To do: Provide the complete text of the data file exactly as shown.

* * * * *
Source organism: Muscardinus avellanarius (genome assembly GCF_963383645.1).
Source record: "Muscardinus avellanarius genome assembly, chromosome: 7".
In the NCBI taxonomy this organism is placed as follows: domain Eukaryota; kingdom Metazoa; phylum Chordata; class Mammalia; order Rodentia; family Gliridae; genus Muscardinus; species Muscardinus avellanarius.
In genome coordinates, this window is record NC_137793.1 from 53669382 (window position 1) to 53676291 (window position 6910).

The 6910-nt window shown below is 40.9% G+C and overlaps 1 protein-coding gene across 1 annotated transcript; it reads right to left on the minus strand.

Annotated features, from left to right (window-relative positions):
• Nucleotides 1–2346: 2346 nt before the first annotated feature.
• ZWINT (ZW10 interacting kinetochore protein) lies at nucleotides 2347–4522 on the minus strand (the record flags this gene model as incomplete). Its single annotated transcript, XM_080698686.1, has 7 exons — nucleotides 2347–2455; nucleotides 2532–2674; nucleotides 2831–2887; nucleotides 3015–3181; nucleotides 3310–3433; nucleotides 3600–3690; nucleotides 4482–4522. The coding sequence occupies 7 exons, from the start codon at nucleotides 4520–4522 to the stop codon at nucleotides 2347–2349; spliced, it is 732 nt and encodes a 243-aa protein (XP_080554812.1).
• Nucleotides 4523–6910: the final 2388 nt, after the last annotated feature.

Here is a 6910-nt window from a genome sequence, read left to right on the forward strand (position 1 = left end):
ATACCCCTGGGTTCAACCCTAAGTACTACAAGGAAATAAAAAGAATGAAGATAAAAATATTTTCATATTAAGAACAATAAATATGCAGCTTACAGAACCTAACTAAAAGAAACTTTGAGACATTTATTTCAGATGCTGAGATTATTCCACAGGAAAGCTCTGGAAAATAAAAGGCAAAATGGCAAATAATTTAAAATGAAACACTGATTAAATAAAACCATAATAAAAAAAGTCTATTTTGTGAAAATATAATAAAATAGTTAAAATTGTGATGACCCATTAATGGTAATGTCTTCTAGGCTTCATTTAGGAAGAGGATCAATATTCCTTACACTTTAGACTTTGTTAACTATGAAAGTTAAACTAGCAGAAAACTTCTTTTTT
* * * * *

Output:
Source organism: Muscardinus avellanarius (genome assembly GCF_963383645.1).
Source record: "Muscardinus avellanarius genome assembly, chromosome: 7".
In the NCBI taxonomy this organism is placed as follows: domain Eukaryota; kingdom Metazoa; phylum Chordata; class Mammalia; order Rodentia; family Gliridae; genus Muscardinus; species Muscardinus avellanarius.
In genome coordinates, this window is record NC_137793.1 from 53669382 (window position 1) to 53676291 (window position 6910).

The 6910-nt window shown below is 40.9% G+C and overlaps 1 protein-coding gene across 1 annotated transcript; it reads right to left on the minus strand.

Annotated features, from left to right (window-relative positions):
• Nucleotides 1–2346: 2346 nt before the first annotated feature.
• ZWINT (ZW10 interacting kinetochore protein) lies at nucleotides 2347–4522 on the minus strand (the record flags this gene model as incomplete). Its single annotated transcript, XM_080698686.1, has 7 exons — nucleotides 2347–2455; nucleotides 2532–2674; nucleotides 2831–2887; nucleotides 3015–3181; nucleotides 3310–3433; nucleotides 3600–3690; nucleotides 4482–4522. The coding sequence occupies 7 exons, from the start codon at nucleotides 4520–4522 to the stop codon at nucleotides 2347–2349; spliced, it is 732 nt and encodes a 243-aa protein (XP_080554812.1).
• Nucleotides 4523–6910: the final 2388 nt, after the last annotated feature.

Here is a 6910-nt window from a genome sequence, read left to right on the forward strand (position 1 = left end):
ATACCCCTGGGTTCAACCCTAAGTACTACAAGGAAATAAAAAGAATGAAGATAAAAATATTTTCATATTAAGAACAATAAATATGCAGCTTACAGAACCTAACTAAAAGAAACTTTGAGACATTTATTTCAGATGCTGAGATTATTCCACAGGAAAGCTCTGGAAAATAAAAGGCAAAATGGCAAATAATTTAAAATGAAACACTGATTAAATAAAACCATAATAAAAAAAGTCTATTTTGTGAAAATATAATAAAATAGTTAAAATTGTGATGACCCATTAATGGTAATGTCTTCTAGGCTTCATTTAGGAAGAGGATCAATATTCCTTACACTTTAGACTTTGTTAACTATGAAAGTTAAACTAGCAGAAAACTTCTTTTTT